MEMPHIS, Tennessee —
An unexpected announcement Friday by President Trump urges the reopening of houses of worship, adding them to the list of essential businesses. The move quickly became controversial since data has shown worship facilities to be hotbeds for the spread of the coronavirus.
While many faith leaders will continue to observe stay home orders, one of the area's largest churches was planning to reopen long before today's announcement by the President.
Today's actions have drawn a deeper divide among Americans still coming to grips with a deadly virus that continues to tear families apart. Now, the faithful are grappling over whether it's safe for the dearly beloved to gather these days.
President Donald Trump Friday called for the opening of houses of worship, deviating from the planned phased reopening of the nation's businesses.
“Governors need to do the right thing and allow these very important essential places of faith to open right now, for this weekend," Trump said.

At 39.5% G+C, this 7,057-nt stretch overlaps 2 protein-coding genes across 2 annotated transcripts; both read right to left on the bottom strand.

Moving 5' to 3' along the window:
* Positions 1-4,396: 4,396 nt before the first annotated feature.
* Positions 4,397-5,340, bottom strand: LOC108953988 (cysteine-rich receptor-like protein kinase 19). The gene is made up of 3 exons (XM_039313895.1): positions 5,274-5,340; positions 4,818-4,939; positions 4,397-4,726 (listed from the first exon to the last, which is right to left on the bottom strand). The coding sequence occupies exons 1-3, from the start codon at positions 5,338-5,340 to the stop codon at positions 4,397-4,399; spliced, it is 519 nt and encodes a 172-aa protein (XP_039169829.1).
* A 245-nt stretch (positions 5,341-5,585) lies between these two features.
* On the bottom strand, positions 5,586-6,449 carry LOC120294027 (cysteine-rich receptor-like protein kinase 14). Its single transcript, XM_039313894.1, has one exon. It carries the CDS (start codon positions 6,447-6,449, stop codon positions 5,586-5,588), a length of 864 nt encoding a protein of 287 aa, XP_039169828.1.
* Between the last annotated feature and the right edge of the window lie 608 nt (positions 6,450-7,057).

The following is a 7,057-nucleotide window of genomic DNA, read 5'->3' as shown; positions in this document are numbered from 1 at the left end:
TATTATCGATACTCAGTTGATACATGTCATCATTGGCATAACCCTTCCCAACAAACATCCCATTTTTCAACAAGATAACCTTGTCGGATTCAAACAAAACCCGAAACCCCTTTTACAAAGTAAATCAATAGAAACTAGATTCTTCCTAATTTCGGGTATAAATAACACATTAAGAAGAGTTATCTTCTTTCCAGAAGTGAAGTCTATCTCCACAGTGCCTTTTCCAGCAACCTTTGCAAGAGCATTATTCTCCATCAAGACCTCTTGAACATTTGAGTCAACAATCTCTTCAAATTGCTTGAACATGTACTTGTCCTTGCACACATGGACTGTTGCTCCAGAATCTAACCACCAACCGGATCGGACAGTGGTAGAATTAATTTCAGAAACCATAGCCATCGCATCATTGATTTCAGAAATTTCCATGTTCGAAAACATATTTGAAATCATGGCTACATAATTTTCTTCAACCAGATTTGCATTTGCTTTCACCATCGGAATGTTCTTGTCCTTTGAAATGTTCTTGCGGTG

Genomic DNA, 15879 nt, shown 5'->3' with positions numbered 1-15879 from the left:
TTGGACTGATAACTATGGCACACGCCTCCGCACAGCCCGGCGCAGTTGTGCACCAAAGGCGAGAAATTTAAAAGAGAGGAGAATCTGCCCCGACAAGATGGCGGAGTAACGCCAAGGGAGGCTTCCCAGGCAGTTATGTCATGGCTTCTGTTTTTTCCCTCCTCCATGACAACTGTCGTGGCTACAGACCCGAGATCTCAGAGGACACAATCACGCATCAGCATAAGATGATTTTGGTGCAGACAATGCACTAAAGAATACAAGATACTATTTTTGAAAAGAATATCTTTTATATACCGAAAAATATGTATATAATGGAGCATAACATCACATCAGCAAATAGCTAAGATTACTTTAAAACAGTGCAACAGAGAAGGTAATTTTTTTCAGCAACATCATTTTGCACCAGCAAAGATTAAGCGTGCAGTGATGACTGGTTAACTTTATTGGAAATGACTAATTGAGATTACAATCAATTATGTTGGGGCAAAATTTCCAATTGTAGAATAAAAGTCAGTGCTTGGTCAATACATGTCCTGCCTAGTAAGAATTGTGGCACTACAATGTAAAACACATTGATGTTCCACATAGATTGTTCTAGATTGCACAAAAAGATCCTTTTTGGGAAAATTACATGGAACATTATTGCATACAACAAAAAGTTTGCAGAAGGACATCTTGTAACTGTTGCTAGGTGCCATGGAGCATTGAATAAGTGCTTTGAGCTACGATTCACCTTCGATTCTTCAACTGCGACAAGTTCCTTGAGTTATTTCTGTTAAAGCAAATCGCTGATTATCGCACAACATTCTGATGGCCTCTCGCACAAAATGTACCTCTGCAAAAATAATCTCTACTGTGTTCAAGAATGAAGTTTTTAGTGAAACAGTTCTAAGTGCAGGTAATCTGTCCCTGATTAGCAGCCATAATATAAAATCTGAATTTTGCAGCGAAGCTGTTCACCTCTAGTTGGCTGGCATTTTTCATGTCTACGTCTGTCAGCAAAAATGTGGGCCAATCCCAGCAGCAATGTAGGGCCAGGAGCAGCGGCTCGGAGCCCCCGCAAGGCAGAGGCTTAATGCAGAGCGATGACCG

Trump threatened to override governors refusing to abide by his request, something constitutional experts say is not within Trump’s power.
A week ago, a diverse group of West Tennessee clergy released a unified video making clear they'll wait longer before resuming face-to-face worship.
"So, until we feel it's safer, many of us are delaying face-to-face gatherings for praise and worship, for shabbat, zuma, Holy Eucharist. Stay vigilant Memphis," the clergy said.
Not included in that video was Pastor Steve Gaines of Bellevue Baptist Church. Instead Thursday on Facebook, he announced in person services starting Saturday June 6 and Sunday June 7.
"When we get back together we're going to offer 3 different worship times. Saturday at 5:30 pm, Saturday at 8:30 pm and Sunday at 10:30 am. At each of these hours we will be meeting in the Worship Center while exercising appropriate distancing between families," Rev. Gaines said.
Gaines does caution the sick or those with preexisting conditions to continue to worship with Bellevue online.
“While we will encourage everybody to wear a mask, it will only be required in the ‘mask required service,’" Gaines explained.
That "masked" Sunday morning service will be held in the church’s gym.
While social distancing guidelines from the state of Tennessee and the CDC call for crowds be limited to 50 or less, Gaines made no mention of crowd capacity at the services but did say more details would be forthcoming.